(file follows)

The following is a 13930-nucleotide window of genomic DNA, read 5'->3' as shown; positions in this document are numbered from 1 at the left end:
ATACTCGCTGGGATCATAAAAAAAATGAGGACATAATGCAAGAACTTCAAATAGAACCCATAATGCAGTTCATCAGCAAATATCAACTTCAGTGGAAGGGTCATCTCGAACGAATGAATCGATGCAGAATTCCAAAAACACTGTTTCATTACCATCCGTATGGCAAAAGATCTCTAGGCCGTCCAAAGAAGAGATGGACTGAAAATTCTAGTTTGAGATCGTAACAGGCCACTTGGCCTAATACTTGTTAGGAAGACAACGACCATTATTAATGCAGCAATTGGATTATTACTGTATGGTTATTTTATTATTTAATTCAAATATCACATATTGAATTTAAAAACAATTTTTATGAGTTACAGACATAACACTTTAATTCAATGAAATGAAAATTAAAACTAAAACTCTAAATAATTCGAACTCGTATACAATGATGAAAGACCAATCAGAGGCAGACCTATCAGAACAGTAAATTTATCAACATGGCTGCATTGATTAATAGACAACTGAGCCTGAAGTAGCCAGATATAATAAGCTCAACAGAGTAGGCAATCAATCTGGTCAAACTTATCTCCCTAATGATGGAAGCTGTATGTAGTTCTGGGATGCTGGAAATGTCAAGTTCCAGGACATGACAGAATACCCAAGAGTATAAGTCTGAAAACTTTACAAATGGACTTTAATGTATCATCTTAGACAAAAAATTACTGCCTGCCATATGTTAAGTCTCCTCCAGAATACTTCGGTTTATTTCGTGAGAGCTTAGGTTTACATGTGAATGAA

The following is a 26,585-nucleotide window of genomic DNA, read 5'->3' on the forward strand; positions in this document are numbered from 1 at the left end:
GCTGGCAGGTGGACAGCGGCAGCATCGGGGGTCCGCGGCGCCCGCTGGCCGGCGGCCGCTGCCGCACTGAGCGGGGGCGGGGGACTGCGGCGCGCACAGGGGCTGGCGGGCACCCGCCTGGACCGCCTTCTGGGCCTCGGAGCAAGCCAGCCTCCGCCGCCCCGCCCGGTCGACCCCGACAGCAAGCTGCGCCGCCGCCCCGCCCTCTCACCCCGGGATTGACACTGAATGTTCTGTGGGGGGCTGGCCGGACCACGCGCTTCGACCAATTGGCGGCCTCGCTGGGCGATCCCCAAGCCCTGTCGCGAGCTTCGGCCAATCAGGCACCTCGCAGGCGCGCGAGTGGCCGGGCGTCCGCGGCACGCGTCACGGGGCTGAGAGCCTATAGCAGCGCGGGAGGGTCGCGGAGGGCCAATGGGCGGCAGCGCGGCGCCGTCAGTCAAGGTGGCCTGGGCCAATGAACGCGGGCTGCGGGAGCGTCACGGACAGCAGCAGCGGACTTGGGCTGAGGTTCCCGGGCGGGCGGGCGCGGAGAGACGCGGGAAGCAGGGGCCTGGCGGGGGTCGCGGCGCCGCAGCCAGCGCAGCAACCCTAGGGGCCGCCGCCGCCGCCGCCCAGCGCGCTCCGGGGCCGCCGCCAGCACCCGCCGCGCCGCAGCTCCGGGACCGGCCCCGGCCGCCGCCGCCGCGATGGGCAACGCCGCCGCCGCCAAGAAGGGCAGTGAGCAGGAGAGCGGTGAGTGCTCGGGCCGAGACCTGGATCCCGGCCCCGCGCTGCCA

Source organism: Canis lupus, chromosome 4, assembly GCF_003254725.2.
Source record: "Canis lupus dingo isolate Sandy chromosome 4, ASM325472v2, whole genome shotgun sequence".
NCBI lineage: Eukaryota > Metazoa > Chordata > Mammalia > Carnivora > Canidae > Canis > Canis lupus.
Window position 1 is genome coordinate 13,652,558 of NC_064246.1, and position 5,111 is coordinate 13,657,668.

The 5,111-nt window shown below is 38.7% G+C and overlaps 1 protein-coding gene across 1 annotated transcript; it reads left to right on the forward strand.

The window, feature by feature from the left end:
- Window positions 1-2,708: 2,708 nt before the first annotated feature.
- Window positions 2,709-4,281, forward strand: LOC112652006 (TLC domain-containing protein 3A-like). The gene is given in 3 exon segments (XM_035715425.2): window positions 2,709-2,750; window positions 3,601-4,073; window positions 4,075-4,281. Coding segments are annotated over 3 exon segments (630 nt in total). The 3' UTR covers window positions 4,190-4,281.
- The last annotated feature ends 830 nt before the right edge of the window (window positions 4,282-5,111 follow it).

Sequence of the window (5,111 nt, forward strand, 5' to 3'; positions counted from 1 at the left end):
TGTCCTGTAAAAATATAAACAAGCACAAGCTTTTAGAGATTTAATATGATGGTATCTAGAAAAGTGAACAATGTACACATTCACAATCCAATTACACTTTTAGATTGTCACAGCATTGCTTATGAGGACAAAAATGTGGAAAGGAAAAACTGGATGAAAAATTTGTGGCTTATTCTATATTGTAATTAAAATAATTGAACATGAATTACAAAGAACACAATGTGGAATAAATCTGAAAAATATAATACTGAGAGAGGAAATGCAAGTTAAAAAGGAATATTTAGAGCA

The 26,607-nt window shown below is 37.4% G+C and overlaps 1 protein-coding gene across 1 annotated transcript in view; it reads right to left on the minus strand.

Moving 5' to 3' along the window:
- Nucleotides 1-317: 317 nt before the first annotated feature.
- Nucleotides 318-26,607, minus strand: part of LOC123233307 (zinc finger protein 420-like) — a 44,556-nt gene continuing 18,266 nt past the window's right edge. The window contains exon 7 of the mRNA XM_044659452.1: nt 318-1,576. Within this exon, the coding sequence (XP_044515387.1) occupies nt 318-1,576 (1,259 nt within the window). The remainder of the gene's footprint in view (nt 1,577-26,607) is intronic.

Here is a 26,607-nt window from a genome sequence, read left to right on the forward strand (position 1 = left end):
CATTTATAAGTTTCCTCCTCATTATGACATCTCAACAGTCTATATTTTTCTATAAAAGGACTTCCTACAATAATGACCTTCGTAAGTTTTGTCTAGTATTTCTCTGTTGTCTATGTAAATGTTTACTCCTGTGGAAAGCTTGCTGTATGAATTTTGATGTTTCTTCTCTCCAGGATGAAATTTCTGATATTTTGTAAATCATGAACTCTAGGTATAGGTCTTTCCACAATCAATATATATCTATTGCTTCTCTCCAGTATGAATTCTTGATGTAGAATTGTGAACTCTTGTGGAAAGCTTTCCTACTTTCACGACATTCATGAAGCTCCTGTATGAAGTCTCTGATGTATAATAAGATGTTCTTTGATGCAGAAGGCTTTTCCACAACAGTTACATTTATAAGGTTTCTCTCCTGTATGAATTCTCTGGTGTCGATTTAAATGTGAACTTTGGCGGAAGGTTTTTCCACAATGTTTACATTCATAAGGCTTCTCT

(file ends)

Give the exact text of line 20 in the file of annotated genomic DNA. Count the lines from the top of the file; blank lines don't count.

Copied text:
Here is a 26,607-nt window from a genome sequence, read left to right on the forward strand (position 1 = left end):